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The Problem: Crazing

White-brick buildings face special leak problems that their red-brick counterparts do not. But there is another kind of white brick called white-glazed brick that has its own challenges. Can you explain?

White-glazed brick has a ceramic coating that aids in waterproofing as opposed to unglazed white brick. Unfortunately, as the glaze ages, spider cracks form, which is known colloquially as crazing. Bricks with crazing can still be sound. But sometimes crazing is an indicator that the brick face is on the verge of failure.

We worked with a white-glazed brick building where, over the last 15 to 20 years of facade inspections, we have found a combination of sound and unsound bricks. We had been stressing to the co-op that a full-scale intervention is needed. Otherwise, it would have to perform mid- to large-scale projects every five years, and at some point, the Department of Buildings may not accept widespread crazing as anything other than unsafe. So the co-op decided to convert its street facade from white-glazed brick to red brick. This is a nine-story building, and the project cost was approximately $1.3 million.

What is the danger posed by crazing?

Typically, when you start getting cracks in white-glazed brick, the inner brick retains its integrity, but the brick is not sound in terms of waterproofing. And the face will actually pop off, which is very troublesome. In the eyes of the Facade Inspection and Safety Program (FISP), it is no longer considered safe.

So now you are replacing every single brick on the building’s entire face. How is that done? 

Fortunately, this is a prewar building with structural steel supports. The demolition part — taking the white-glazed brick off and basically skinning the outer face of the solid masonry wall — is just working from the top down, because if you did it from the bottom up, you’d have to shore it and you could cause a failure. Once you have skinned the outer brick, it needs a waterproofing layer. We installed self-adhering membrane at all of the new steel support shelves we installed, and all of the AC openings throughout the entire elevation. After that, you work from the bottom up when you install the red brick. The project took about 10 months. We haven’t completely unveiled yet because there are some ancillary things we’re completing, like the caulking and some sealant work, but the building looks dramatically different than it did before. It’s like the difference between a white dress and a red dress.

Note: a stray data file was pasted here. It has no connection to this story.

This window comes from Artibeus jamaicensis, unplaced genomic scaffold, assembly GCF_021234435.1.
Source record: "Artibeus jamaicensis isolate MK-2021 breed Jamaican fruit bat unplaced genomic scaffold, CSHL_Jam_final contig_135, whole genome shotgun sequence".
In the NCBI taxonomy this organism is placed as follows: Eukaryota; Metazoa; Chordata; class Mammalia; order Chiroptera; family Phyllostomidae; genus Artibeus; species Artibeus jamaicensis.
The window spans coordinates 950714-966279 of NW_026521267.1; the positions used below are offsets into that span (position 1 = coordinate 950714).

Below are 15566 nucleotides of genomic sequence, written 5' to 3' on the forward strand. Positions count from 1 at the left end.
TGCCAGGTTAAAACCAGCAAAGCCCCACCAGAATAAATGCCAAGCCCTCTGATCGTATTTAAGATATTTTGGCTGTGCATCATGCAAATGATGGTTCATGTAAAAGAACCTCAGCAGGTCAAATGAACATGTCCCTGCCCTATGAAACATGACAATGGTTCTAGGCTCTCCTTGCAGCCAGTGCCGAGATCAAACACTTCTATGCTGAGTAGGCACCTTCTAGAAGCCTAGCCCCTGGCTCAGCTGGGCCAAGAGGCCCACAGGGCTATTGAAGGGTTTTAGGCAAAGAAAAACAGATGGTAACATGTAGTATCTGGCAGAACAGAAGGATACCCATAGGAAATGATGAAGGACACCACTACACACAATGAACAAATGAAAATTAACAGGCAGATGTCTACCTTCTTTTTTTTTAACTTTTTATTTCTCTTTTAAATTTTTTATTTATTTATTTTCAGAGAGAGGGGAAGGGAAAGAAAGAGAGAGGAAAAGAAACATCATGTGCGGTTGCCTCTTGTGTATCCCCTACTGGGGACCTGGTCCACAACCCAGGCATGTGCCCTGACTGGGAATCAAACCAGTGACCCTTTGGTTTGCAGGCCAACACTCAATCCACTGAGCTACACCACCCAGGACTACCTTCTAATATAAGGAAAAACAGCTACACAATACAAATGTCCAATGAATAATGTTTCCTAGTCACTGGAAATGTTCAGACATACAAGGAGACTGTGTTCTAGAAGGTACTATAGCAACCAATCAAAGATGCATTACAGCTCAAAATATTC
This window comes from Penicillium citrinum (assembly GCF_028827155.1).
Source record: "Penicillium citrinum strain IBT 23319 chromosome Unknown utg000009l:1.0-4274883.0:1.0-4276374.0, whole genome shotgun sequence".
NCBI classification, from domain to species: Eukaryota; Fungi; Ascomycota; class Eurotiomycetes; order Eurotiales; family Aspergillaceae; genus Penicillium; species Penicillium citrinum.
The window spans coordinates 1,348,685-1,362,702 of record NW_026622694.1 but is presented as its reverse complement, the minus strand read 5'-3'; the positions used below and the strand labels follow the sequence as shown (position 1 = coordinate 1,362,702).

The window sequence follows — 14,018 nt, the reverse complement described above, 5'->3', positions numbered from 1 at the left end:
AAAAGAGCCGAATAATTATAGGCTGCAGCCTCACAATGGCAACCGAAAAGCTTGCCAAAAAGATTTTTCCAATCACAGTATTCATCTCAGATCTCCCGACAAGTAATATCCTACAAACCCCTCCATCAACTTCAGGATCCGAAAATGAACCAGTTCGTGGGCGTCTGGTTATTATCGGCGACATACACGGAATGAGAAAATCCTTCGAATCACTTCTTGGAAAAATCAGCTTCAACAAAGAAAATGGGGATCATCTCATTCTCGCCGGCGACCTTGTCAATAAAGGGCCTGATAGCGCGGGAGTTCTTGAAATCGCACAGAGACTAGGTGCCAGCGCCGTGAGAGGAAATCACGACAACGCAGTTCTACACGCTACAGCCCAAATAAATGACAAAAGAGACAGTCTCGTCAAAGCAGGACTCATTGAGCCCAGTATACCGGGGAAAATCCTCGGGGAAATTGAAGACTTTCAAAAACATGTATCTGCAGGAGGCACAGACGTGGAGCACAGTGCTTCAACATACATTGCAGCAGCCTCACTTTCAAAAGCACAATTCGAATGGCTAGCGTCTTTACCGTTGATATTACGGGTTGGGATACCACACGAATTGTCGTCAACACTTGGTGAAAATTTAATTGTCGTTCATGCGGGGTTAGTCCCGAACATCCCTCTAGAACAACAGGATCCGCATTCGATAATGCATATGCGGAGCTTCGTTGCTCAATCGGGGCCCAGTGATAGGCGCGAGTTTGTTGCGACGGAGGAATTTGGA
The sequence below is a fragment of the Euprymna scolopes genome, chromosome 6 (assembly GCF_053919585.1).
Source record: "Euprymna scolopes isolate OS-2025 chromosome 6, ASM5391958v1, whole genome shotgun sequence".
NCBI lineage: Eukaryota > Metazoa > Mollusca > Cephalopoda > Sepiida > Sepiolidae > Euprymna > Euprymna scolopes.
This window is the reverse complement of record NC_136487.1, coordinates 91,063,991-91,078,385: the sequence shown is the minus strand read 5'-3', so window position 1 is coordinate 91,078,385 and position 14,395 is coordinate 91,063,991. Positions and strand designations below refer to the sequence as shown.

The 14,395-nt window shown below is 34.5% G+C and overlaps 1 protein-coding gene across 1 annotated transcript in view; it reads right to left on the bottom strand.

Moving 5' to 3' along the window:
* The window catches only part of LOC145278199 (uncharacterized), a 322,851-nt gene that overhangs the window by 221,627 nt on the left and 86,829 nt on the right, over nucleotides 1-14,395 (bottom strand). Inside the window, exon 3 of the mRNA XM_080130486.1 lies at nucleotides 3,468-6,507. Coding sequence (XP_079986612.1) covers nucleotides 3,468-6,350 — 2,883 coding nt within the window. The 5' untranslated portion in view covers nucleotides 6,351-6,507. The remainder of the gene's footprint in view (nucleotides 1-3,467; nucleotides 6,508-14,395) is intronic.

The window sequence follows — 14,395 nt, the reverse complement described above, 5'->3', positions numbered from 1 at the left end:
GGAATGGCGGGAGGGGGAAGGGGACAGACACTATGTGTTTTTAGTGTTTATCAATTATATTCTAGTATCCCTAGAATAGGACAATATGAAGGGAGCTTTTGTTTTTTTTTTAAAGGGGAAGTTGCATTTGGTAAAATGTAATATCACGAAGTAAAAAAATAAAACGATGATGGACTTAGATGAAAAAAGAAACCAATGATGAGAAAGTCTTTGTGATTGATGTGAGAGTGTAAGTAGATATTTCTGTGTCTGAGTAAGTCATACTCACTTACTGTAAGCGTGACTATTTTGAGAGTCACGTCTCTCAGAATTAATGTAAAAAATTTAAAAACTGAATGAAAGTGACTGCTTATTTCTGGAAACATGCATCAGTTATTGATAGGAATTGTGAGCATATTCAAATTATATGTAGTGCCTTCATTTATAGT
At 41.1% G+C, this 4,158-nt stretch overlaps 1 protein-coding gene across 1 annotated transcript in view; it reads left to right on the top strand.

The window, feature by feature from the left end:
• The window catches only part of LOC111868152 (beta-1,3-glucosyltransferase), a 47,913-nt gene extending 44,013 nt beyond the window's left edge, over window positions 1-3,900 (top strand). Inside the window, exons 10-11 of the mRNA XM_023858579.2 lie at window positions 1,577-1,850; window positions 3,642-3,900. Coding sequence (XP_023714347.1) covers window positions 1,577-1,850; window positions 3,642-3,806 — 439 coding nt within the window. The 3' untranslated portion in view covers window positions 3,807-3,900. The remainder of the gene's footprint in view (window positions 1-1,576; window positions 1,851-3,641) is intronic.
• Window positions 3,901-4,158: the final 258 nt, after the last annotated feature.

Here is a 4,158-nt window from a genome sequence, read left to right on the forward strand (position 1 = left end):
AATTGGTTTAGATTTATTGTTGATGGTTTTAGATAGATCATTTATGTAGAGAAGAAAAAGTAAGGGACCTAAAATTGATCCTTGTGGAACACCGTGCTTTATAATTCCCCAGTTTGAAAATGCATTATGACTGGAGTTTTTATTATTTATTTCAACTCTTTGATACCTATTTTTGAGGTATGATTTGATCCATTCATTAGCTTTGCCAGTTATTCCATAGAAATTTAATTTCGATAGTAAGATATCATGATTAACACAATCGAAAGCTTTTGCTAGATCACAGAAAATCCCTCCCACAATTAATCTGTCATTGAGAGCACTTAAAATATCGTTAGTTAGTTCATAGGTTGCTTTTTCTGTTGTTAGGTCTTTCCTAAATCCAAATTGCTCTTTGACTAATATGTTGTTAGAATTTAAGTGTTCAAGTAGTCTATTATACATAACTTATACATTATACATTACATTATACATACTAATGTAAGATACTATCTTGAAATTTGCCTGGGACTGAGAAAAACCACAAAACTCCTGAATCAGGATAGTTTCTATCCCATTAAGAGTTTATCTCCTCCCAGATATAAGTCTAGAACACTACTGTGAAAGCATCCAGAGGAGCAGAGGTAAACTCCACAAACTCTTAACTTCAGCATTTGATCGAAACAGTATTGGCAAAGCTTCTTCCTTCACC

Does removing the white-glazed brick make the apartments colder? 

There are some issues with drafts. Generally, masonry is not a good insulator, so just taking off the brick isn’t going to substantially change the temperature inside the apartments. But if there are any voids in the wall, or if there were some type of interior construction in the past where something was opened up and was not filled in, you can start to get drafts. So this was just a communication item with shareholders that we had to deal with through the super. If there was an issue, shareholders would tell the super, “Oh, it’s cold in this apartment,” and we’d have to take a look. In some cases, we had to add temporary insulation to cut down the draft. But generally, it did not change the interior temperature. 

Getting back to costs, how much had the co-op been spending on facade repairs, and how does that compare to the $1.3 million price tag for this job?

Through the years, the average FISP repairs would be between $300,000 and $500,000 per cycle, so the investment is really worthwhile. The other big thing that the co-op is saving on is all of its soft costs, including scaffolding and mobilization. Those are typically between 20% and 40% of the cost of a project. So every time you have a project, you’re going to have these sunk costs that add no value to the work. Five years from now, the co-op would have to pay about $300,000 for the soft costs alone if it had not undertaken this comprehensive work. The board is no longer throwing money away.

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